Plastic Man shows off his power. Artist: Jack Cole.


Medium: Comic Books
Published by: Quality Comics
First Appeared: 1941
Creator: Jack Cole
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The "longest arm of the law" started out not an arm of the law at all. Eel O'Brian was part of a criminal gang interrupted in the …

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… burglary of a chemical plant. Wounded and covered with arcane substances, he was abandoned by his comrades, but escaped anyway. He quickly discovered the chemicals had transformed him, so that he could stretch his body into any shape. As revenge for their abandonment, he brought his former allies to justice. This brought him such pleasure that he adopted the name Plastic Man, and embarked on a crime-fighting career.

That's the story as told by cartoonist Jack Cole (whose earlier creations, such as Midnight and The Comet, made nowhere near as great an impact). It appeared in the first issue (August, 1941) of Police Comics, a monthly anthology published by Quality Comics. A year later, Plas (as the character was addressed) acquired a dumb, venal, but funny sidekick named Woozy Winks. Plas got his own title in 1943.

Cole was a comic genius, whose zany design sense was perfectly suited to a character that could assume any shape. He played the series for laughs, and was good at getting them. Plas was cast as the one sane man in a world gone mad — a situation made all the funnier by the fact that he himself, with all his shape-shifting, was the silliest-looking of the lot.

Superheroes became sparser toward the late 1940s, but Plas lasted until 1956. That year, the characters and titles of Quality Comics were bought by DC. A few, such as Blackhawk and Robin Hood Tales, continued as DC comics. Plastic Man, who had already lost his berth in Police Comics, was among those dropped. By then, however, Cole had long since departed, and the stories had taken a more serious turn.

Superheroes eventually made a comeback, and the idea of a stretchable one was revived with them. In 1958, Superman's pal Jimmy Olsen, acquired a formula which, when ingested, temporarily turned him into Elastic Lad. Two years later, The Elongated Man became a supporting character in DC's Flash series. (Editor Julius Schwartz later said he'd never have used such an unwieldy name, if he'd known DC owned the rights to Plastic Man.) Last but most prominent, Marvel Comics introduced Mr. Fantastic, a charter member of The Fantastic Four, in 1961.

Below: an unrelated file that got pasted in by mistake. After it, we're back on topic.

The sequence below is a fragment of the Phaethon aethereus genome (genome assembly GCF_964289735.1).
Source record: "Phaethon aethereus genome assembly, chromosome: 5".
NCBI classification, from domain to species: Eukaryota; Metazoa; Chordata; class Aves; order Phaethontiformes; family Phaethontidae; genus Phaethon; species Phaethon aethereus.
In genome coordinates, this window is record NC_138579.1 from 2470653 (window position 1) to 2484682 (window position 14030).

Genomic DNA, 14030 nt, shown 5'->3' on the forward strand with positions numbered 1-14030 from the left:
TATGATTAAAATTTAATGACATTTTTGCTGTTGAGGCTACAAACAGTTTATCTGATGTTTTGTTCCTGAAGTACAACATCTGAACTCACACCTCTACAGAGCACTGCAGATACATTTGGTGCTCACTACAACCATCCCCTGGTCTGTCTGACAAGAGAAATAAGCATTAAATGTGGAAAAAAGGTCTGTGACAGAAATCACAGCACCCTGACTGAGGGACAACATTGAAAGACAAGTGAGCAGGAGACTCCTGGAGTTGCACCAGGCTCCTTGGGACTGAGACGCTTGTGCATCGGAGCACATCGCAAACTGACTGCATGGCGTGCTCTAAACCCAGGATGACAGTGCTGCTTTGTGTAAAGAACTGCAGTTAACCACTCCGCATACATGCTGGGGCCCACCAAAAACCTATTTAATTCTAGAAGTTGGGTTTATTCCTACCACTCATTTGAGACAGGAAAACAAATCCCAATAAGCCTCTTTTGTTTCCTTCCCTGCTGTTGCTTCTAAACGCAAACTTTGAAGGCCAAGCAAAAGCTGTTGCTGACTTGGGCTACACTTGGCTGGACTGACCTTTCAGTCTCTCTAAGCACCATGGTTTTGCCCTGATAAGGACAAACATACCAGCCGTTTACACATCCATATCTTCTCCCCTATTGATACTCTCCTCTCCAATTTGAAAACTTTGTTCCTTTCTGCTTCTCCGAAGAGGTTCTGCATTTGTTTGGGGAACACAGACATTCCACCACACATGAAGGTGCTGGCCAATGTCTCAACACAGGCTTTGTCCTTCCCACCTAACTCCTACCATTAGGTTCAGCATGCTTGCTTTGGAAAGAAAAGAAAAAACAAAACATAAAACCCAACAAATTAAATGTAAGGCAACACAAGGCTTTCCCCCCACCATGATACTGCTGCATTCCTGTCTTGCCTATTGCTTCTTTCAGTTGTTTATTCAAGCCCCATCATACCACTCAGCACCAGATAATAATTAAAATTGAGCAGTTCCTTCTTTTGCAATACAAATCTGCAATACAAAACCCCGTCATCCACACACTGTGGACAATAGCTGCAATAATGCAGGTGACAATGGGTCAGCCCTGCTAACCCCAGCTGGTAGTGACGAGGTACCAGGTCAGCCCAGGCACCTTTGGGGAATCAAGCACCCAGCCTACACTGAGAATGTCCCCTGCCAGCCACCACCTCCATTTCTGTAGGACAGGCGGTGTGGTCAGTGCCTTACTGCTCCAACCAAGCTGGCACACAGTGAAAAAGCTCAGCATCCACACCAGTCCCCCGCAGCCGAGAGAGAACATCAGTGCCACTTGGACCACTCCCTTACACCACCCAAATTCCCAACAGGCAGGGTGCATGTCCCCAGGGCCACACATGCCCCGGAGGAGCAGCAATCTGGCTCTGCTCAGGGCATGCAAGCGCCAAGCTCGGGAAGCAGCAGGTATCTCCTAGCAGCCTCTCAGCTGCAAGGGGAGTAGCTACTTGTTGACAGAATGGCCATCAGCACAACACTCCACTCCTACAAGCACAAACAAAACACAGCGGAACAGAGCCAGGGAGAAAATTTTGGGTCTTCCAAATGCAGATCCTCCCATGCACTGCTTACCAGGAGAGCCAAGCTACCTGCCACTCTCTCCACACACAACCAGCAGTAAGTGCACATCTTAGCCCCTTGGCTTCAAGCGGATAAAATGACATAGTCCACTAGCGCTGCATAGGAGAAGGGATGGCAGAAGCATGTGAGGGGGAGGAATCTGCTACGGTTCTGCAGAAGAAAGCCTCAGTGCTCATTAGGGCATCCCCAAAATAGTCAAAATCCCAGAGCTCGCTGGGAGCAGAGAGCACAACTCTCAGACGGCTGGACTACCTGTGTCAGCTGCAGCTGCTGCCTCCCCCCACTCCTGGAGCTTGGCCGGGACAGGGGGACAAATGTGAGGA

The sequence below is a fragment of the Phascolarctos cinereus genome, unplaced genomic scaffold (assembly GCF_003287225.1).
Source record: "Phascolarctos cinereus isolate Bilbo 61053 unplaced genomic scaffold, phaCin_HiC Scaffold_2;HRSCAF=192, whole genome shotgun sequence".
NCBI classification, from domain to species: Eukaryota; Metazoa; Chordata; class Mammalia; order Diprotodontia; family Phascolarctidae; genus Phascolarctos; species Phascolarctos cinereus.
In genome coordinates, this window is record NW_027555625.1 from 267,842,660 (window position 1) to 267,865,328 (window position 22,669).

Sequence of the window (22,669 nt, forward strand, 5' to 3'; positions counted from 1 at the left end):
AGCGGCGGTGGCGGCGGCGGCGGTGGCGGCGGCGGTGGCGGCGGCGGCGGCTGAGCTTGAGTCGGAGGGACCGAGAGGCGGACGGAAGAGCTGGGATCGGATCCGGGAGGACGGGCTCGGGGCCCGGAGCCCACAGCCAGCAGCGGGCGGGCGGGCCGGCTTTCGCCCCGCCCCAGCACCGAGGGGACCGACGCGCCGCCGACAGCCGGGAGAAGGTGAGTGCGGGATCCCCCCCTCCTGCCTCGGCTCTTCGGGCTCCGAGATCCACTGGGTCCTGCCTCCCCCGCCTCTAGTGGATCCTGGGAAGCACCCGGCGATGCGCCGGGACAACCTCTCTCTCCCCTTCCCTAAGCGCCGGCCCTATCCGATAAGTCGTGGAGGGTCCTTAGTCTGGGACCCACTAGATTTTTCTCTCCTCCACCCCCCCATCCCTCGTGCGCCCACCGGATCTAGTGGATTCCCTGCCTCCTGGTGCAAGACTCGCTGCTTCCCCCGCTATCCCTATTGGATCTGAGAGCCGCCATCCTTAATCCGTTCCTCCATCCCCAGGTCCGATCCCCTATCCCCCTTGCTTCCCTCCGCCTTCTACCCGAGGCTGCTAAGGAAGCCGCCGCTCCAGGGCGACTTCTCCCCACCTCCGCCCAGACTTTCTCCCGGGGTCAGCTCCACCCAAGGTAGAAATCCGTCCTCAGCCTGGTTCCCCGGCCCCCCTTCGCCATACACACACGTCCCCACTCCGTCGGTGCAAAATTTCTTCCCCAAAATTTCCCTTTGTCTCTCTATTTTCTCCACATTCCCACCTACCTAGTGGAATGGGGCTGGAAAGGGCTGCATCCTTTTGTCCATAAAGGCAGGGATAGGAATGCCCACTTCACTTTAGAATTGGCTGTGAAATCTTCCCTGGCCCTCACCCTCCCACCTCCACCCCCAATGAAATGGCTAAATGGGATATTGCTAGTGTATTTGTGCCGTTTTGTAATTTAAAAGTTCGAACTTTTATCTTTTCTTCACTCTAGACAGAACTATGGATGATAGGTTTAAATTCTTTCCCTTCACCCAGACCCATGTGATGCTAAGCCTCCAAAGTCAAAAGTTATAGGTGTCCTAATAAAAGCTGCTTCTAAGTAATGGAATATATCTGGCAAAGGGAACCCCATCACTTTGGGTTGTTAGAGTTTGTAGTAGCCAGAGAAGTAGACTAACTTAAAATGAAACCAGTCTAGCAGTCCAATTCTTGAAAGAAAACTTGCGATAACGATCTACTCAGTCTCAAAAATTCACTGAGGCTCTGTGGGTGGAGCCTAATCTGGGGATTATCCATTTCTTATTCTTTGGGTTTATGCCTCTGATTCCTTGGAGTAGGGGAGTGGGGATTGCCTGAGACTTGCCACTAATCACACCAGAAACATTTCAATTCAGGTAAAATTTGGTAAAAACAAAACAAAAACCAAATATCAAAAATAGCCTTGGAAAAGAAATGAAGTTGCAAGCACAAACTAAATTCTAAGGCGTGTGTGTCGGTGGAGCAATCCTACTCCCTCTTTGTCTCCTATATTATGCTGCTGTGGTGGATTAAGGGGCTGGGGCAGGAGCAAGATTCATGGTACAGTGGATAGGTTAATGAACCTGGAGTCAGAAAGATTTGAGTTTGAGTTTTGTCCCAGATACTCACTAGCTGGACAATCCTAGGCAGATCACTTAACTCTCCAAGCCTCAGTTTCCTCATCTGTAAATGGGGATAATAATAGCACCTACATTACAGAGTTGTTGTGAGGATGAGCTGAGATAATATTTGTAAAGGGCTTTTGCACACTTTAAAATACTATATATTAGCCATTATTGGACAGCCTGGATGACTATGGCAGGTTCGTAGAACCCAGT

In 1966, DC revived Plas himself. They took their cue from Cole's version, but it wasn't as funny as Cole had made it, and disappeared in less than two years.

Since then, he's been brought back once or twice per decade, never for long. In 1979, he was done as a Saturday morning TV cartoon, in The Plastic Man Comedy Adventure Show, but this lasted only one season. Even today, he turns up occasionally as a guest star in various DC comics, and is currently serving as comedy relief in the latest incarnation of The Justice League of America. Though some of these versions are reasonably enjoyable in their own right, none captured Cole's flair.

Jack Cole's Plastic Man is one of the comics medium's true classics. Without him, Plas is a second-stringer.


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